Thirdly, Rum and raisin, a classic ice cream flavour which originated in the Mediterranean but has already spread globally in dessert form but next it could scoop sales in sports nutrition, Synergy says.
"With the increase in cross-category pollination, we’re beginning to see this flavor profile appear in other sweet categories and we predict that is has the potential to be a popular sports nutrition profile."
The report suggests pairing flavours of vanilla, honey, or maple.
Discussing some more 'mainstream' flavour trends, the report points to the somewhat exotic citrus fruit - Bergamot. Most famous outside of the Mediterranean as the principal flavour of Earl Grey Tea, Synergy says consumers are becoming more interested in alternative citrus flavours.
"Globally, there is a move away from typical lemons and limes to more distinctive citrus profiles, which has led to a number of launches worldwide, featuring bergamot in a range of categories with numerous highly unique flavor combinations," states the report, adding that ideal pairings include grapefruit, tangerine, or rosemary.
Moving even further from the sweet flavours we're used to seeing in sports nutrition, Synergy argues that feta cheese is making its way int NPD across multiple categories and sports nutrition could be next.
The report states: "It’s distinctive, salty tang is derived from the ageing process which makes it a popular flavour across the globe, particularly when paired with other Mediterranean flavours such as black pepper, olives or tomatoes."
Whiting explains why the new report includes a savoury flavour.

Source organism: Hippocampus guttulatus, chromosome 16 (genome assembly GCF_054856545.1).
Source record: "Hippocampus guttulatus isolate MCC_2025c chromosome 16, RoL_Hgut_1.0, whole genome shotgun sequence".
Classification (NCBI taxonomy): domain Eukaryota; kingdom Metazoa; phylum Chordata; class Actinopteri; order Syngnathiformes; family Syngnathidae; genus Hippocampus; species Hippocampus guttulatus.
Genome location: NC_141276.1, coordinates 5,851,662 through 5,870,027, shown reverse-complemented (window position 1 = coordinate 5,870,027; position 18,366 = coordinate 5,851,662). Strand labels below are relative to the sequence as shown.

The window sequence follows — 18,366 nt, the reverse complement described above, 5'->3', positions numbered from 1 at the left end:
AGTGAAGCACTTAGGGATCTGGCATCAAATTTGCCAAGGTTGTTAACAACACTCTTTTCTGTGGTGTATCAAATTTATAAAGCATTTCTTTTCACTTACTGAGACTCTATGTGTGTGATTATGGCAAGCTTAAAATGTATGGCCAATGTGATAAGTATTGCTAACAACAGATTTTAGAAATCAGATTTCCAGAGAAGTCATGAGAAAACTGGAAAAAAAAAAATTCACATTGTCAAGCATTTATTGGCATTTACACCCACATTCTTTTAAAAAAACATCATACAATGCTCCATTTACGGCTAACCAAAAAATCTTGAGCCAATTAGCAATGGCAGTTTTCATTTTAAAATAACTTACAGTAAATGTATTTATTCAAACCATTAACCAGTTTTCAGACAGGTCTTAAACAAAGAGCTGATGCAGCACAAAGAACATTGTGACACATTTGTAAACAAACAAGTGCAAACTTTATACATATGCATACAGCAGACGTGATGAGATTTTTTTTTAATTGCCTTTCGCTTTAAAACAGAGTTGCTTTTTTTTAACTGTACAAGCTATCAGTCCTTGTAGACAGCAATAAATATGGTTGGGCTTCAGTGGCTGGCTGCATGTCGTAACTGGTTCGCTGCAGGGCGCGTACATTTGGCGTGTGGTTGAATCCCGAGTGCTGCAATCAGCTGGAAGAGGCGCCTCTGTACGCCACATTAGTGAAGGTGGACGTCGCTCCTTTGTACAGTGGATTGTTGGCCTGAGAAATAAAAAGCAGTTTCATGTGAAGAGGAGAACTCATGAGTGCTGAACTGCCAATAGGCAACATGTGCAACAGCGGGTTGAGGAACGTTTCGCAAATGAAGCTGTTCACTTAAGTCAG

"In our previous edition of Flavors of the Future we focused on sweet flavors only, however following the high profile launch of products such as Grenade’s Piri Piri bar, we expect to see more savoury sports nutrition products. As such, we have developed a vegetarian bar prototype which demonstrates a feta flavour paired with tomato and olive in a seasoning. The feta flavour could also have applications in other savoury products such as high protein soups."
Ingredients suggested as a great match for this flavour include: Tomato, olives and apple
Returning back to to sweet fruity flavours, Synergy also names fig as a mainstream trend. Usually consumed dried, as jams, or bakery products, the report says this has potential in other categories, especially when paired with cinnamon, cardamom and guava.
Discussing some of the fashionable flavours which are already well established, Synergy points to the pomegranate. With seeds a popular garnish for many salads in a number of eateries the fruit is also increasingly being used in juice drinks and the report states that this is due to the associated health benefits of the fruits.
Synergy suggests pomegranate typically works best when paired with more familiar flavors such as apples, raspberries and black tea in order to widen its appeal.
Another well established fruit flavour trend, according to the report, is apricot. Synergy argues that while this has be a well recognised ingredients for many years it is now entering new categories such as drinks, desserts and ice creams – increase.
Whilst peach is the most common pairing for apricot, the flavour experts also starting to see apricot products launch which pair the fruit with rose or coconut or botanicals such as basil, thyme.
Whiting adds: "Something like apricot can function in a BCAA base if paired with lighter flavours more suitable for an acidic base – e.g. rose. Alternatively when paired with flavours such as coconut, or yogurt the creamy indulgence would make it suitable for whey protein beverages or even protein bars."